How Much Cyber Liability Insurance Do I Need?
We’ve all heard of several data breaches that have affected government organizations and businesses of all sizes. It is, therefore, unsurprising that the number of cyberattacks targeting businesses is steadily increasing each year. Depending on the scale and severity of the attack, companies face hefty fines and expensive legal settlements that could easily top six figures. These attacks don’t just wreak havoc on a business’s finances but may also trigger reputational damage. To protect themselves, many companies today are purchasing cyber liability insurance.
What is cyber liability insurance?
Cyber liability insurance is a form of cover designed to help companies recover from cyberattacks and other data breaches. The policies vary extensively because most insurers that offer cyber coverage use forms that they developed themselves.
The goal of cyber liability insurance isn’t to prevent data hacks but to help businesses respond effectively, cover costs and quickly move on. It shields companies from cybercrimes, including breaches of confidentiality with customer information, loss of data, electronic theft, loss of income due to temporary suspension of business operations, and other related losses.
What does cyber liability insurance cover?
One of the questions many often ask is what is included in cyber liability insurance cover. Generally, it covers:
- Customer Loss
- Business Interruption
- Incident Response Expenses
- Regulatory Defense and Penalties
- Cyber Extortion
- Digital Asset Destruction
- Direct financial loss
These expenses above contribute to the $3.62 million global average costs of cyber breaches. However, the policies don’t cover bodily injury, criminal activity, loss of property, or social engineering (such as phishing). It’s also important to note that there are no standards because this type of coverage is relatively new, so not everything listed above will be included with all policies.
First-party vs. Third-party cyber insurance
As far as data breach protection goes, cyber liability insurance coverage is split into two categories: first-party and third-party coverage.
1. First-party cyber liability insurance
First-party coverage pays for immediate expenses that a firm directly incurs as a result of a breach. This includes:
- Cost of notifying employees and the public
- Repairing any damaged software or hardware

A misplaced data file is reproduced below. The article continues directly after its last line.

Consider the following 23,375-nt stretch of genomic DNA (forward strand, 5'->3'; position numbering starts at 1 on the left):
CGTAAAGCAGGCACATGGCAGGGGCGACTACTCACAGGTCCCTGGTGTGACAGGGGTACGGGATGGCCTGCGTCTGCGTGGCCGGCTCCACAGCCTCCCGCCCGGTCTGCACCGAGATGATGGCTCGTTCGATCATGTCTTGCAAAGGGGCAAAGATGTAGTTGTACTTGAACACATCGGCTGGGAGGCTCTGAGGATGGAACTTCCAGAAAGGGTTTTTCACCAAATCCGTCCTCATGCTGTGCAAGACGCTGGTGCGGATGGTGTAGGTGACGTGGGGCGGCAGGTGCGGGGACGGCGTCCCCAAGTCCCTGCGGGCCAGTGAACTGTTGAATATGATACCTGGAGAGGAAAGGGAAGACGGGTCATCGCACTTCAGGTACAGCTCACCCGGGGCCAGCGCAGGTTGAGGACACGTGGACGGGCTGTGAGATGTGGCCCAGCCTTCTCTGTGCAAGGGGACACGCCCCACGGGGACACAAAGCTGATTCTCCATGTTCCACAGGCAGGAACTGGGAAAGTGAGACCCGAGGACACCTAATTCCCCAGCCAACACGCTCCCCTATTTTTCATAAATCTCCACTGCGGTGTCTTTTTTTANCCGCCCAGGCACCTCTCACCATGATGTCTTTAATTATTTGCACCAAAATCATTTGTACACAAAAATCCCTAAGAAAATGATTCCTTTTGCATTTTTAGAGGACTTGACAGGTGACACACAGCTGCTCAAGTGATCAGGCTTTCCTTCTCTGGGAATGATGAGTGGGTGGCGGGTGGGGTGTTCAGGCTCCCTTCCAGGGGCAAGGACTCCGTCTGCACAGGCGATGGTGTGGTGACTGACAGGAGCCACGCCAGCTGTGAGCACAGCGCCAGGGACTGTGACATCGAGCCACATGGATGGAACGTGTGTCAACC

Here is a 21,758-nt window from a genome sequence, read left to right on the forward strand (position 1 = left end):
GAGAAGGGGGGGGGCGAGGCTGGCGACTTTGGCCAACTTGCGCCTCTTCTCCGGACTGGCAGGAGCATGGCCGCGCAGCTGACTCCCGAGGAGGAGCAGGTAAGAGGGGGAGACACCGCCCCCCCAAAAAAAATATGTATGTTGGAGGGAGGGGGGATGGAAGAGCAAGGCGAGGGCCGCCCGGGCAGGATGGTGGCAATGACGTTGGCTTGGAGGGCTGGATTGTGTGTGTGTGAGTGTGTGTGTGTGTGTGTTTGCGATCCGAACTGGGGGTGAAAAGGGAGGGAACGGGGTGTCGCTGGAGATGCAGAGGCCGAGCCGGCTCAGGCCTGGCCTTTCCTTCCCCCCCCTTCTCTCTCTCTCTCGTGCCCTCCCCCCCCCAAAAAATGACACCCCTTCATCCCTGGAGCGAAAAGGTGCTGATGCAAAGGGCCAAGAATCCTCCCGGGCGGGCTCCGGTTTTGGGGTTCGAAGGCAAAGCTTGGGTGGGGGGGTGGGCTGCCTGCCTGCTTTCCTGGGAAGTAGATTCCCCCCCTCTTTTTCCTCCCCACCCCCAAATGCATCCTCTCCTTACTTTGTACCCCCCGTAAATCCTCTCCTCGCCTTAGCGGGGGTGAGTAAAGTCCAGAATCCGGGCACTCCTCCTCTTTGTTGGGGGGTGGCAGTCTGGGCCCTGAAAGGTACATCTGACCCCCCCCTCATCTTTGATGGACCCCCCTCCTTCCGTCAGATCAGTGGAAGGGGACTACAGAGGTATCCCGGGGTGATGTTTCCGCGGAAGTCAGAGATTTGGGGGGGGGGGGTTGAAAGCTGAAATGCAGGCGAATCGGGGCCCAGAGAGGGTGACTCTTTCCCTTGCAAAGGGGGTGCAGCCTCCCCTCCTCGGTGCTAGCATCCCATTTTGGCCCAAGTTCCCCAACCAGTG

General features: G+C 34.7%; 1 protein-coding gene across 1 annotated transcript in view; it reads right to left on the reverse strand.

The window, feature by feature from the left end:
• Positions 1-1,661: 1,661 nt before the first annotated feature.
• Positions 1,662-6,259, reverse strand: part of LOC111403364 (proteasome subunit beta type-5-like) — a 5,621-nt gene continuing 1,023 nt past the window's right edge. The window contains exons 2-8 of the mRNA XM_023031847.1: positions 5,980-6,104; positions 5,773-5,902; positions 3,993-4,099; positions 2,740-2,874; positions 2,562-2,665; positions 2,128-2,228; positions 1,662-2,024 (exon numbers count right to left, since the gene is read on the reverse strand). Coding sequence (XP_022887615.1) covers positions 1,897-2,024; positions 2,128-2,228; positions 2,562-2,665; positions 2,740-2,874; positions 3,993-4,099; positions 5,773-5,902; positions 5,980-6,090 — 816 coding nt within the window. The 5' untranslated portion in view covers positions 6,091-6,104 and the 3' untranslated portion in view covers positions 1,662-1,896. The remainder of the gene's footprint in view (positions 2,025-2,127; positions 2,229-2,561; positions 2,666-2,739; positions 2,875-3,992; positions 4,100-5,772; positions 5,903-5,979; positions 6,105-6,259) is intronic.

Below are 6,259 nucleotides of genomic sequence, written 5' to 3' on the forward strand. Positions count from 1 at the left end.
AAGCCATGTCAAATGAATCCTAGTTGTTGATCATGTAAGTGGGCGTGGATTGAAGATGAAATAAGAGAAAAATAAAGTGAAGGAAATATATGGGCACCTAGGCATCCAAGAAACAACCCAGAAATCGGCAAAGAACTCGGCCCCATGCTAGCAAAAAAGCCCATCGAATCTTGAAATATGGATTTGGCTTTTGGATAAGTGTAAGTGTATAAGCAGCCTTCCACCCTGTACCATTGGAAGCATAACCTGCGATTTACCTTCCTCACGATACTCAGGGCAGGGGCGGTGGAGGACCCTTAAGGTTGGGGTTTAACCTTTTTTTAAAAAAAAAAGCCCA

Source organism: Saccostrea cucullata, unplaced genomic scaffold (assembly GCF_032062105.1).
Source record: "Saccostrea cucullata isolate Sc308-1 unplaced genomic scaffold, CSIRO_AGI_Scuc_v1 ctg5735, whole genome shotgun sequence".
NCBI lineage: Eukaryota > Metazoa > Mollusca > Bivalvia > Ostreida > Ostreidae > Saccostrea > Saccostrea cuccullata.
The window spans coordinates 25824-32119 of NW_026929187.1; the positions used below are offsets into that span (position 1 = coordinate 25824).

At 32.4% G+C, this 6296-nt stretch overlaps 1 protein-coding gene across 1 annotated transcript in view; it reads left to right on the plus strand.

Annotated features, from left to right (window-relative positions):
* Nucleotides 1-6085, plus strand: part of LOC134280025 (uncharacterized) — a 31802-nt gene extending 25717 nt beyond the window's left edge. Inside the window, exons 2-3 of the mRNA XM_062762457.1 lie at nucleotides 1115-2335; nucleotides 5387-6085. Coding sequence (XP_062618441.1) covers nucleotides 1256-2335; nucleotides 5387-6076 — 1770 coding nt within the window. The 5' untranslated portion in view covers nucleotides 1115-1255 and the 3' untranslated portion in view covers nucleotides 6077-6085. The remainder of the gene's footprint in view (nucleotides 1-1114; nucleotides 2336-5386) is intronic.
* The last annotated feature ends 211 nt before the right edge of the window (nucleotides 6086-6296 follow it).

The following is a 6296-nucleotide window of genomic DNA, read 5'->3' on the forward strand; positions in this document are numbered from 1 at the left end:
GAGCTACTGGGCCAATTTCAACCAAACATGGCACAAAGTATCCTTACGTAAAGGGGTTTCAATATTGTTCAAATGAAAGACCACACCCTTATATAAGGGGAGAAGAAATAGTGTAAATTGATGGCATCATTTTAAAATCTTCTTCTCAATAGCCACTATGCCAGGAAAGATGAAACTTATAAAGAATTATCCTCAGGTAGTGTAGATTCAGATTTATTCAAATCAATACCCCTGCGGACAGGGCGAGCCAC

- Protecting the company’s reputation with a marketing and public relations response
- Business interruption costs and missed income while business operations are suspended
- Extortion money (used to appease a hacker who threatens your data or systems unless you pay them a ransom)
- Other ancillary costs such as paying for credit monitoring for customers
Any businesses that use electronic data should consider getting first-party cyber insurance coverage to help pay expenses should an intruder infiltrate their network. Companies that handle a large amount of sensitive customer information typically pay more for this coverage.
2. Third-party cyber liability insurance
Third-party cyber liability insurance is tailored towards covering your responsibility for securing your network and helping your company defend itself against lawsuits and legal claims. It typically comes in effect when accusations that your business failed to prevent a virus or disclosure of confidential information. The coverage includes:
- Privacy lawsuits claiming that you breached the privacy of customers or employers
- Fines from regulatory bodies
- Media liability claims such as copyright infringement, libel, or slander
- Breach of contract
Third-party cyber liability can be compared to professional liability insurance. It is particularly suitable for businesses that install or service IT infrastructure for other companies.
How much does cyber liability insurance cost?
Cyber liability insurance costs vary depending mainly on the various underwriting factors that allow the insurer to determine the potential risk that your business faces. However, the median price of a cyber liability policy for $1 million in coverage in 2019 is $1,500 per year, with a $10,000 deductible.
Some businesses pay more or less than $1,500 per year, depending on several key factors.
Factors that affect cyber liability insurance cost
Your cyber liability insurance costs depend on a variety of factors, including:
1. Size and industry
The size of your company and the more employees you have, the greater the risk of phishing and social engineering attacks you face. Hackers are usually more attracted to larger companies because the effect of any breach is generally very significant. Similarly, the industry plays a key role and is regarded as the single most crucial factor in determining the needs and cost of cyber insurance.
Industries are broadly categorized into three tiers: low, medium, and high risk. The risk implies the nature of data your business stores and the amount. For example, industries like healthcare and accounting that store the most sensitive data will pay higher premiums than other industries.